H&M reinstates dividend as profit beats pre-pandemic level

·2 min read
HONG KONG, CHINA - 2021/08/07: Pedestrians cross the street in front of the Swedish multinational clothing design retail company Hennes & Mauritz, H&M, store in Hong Kong. (Photo by Budrul Chukrut/SOPA Images/LightRocket via Getty Images)
The group announced that 50 of its 5,000 stores currently remained temporarily closed. (Photo:Getty Images)

Swedish retailer Hennes & Mauritz (HM-B.ST) has reinstated its dividend after profits beat expectations and topped pre-pandemic levels.

The clothing chain, which is the second-biggest in the world, posted a 158% surge in pre-tax profit in its third quarter to 6.09bn kr (£512m, $690m).

This was a 22% rise compared to the same quarter in 2019, before the start of the health crisis. It cited more full-price sales, lower markdowns and good cost control as the drivers of the strong performance.

The group added that around 50 of its 5,000 stores currently remained temporarily closed, compared to 180 at the start of June.

H&M proposed paying a dividend for 2020 in November, 18 months after suspending it, of 6.50 kr per share.

H&M shares were slightly down on Thursday. Chart: Yahoo Finance
H&M shares were slightly down on Thursday. Chart: Yahoo Finance

However, supply disruptions have put a restraint on September sales, the company said on Thursday, with shortages of goods, as well as containers, storage and drivers.

H&M said this has led to a sharp increase in shipping costs, with bottlenecks affecting the firm mainly in production, transport and ports. Prices for cotton have also risen due to strong Chinese demand.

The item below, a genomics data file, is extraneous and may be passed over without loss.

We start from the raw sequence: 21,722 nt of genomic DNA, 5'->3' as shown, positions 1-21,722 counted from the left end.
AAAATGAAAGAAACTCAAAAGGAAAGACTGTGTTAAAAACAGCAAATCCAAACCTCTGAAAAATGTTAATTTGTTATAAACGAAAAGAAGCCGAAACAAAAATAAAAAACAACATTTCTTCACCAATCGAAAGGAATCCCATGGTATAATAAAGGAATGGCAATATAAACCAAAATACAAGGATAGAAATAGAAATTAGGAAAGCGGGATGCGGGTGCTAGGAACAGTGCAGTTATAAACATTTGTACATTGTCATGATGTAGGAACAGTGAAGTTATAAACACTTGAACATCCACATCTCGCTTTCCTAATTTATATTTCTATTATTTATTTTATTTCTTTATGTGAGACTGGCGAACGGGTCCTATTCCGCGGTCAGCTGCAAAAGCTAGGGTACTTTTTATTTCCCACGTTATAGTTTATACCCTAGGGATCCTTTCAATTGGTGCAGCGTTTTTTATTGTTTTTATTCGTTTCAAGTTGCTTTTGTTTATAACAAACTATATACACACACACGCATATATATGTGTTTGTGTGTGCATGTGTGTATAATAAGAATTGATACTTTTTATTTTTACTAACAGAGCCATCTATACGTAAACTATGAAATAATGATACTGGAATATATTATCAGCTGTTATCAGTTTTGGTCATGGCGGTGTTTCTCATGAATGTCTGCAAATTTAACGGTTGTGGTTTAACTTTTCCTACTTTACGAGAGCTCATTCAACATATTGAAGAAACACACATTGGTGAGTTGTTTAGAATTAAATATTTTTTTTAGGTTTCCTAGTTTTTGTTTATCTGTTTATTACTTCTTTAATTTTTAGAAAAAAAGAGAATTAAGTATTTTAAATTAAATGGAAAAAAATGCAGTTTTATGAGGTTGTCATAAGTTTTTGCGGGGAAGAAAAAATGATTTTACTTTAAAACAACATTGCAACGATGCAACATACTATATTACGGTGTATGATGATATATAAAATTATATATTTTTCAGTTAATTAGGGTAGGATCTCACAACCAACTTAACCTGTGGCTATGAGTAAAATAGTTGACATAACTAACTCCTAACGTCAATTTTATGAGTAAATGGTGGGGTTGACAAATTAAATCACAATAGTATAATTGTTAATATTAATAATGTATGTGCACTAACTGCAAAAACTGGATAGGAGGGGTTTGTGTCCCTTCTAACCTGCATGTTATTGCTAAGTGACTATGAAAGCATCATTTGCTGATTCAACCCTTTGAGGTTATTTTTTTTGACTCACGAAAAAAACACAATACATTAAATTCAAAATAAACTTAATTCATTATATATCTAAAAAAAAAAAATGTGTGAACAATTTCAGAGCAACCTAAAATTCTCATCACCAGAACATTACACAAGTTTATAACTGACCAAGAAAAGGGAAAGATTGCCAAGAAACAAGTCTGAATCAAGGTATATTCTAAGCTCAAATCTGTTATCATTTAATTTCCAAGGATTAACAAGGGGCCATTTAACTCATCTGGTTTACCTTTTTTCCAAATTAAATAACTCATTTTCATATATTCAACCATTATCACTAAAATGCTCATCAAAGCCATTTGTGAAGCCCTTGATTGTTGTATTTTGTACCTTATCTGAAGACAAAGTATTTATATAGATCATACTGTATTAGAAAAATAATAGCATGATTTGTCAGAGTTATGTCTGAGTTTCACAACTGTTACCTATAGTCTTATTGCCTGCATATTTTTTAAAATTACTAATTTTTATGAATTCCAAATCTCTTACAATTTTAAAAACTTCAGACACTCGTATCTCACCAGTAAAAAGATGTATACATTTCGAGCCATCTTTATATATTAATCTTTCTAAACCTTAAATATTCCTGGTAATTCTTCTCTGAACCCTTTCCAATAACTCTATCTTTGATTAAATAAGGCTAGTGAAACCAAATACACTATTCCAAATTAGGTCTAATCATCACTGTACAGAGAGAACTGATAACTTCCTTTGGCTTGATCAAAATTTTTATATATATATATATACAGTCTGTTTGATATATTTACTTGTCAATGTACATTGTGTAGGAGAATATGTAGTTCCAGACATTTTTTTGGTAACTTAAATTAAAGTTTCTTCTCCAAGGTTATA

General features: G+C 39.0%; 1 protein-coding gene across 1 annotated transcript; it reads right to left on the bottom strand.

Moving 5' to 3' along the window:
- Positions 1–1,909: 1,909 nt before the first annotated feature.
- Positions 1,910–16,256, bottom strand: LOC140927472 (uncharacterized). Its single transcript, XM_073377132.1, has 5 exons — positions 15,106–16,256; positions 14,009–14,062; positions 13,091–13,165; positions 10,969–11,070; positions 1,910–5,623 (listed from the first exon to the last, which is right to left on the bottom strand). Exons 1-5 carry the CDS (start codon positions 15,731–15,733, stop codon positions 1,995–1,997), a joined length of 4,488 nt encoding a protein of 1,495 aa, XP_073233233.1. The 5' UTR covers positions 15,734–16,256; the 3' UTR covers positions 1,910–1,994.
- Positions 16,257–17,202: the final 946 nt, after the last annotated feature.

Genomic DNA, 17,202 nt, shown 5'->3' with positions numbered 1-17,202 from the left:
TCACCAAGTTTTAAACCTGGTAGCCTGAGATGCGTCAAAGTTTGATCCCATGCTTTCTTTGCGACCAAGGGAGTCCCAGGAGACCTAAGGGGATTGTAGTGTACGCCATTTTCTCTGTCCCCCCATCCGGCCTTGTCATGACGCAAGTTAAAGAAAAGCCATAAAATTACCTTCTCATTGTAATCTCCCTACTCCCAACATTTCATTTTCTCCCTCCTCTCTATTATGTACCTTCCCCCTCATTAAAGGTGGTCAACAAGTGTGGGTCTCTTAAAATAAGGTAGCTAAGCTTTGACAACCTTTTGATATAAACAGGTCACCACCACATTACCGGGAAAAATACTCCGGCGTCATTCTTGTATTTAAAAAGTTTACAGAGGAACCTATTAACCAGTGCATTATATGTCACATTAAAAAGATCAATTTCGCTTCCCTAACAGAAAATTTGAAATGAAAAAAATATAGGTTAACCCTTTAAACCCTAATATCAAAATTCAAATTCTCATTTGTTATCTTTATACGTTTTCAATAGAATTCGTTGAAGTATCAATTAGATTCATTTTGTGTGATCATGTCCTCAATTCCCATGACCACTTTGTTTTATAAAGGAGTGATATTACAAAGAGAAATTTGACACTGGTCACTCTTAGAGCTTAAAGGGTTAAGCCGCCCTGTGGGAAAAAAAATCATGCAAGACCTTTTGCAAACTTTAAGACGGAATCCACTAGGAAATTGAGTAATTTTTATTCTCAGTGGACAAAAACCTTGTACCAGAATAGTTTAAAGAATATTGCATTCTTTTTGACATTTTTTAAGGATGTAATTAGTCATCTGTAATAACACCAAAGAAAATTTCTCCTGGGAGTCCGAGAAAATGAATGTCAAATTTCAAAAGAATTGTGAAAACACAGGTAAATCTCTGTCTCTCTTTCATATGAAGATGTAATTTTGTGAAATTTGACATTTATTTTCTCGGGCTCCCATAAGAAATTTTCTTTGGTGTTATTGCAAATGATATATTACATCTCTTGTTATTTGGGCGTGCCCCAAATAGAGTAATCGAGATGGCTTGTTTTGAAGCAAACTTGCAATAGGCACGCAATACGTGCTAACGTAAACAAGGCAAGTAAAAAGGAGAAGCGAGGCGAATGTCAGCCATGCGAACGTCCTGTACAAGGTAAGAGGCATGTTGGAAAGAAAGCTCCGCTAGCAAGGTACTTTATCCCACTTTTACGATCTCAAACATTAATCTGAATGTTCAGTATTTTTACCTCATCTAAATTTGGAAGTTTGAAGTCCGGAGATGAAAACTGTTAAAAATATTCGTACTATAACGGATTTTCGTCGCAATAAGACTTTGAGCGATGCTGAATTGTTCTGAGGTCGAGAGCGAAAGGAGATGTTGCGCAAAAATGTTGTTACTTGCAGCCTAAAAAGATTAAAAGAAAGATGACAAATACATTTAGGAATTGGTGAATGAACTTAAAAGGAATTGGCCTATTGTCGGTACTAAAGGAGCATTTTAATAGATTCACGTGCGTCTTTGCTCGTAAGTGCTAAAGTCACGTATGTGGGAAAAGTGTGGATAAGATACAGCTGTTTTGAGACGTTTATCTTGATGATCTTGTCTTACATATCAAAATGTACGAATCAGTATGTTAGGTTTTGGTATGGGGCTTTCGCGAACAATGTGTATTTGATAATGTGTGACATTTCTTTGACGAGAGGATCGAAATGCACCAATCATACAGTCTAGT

"Sales in September 2021 were slightly higher than in the corresponding month the previous year in local currencies, even though demand was not able to be fully met because of disruption and delays in product flow," H&M said.

It expects more delivery delays in the current quarter.

Read more: UK service sector growth slows amid staff shortages and supply chain disruption

Increased consumer spending after the first wave of COVID-19 in Europe, the US and Asia benefited the company, however, it has lagged behind Inditex, the Spanish owner of Zara, which is the world’s biggest clothing retailer.

Earlier this month, Inditex said sales accelerated in the May to July period to €6.99bn (£6.02bn, $8.1bn), which was 7% higher than in the same period in 2019, as shoppers started buying clothes again for summer social events.

Watch: H&M profits jump to pre-crisis levels

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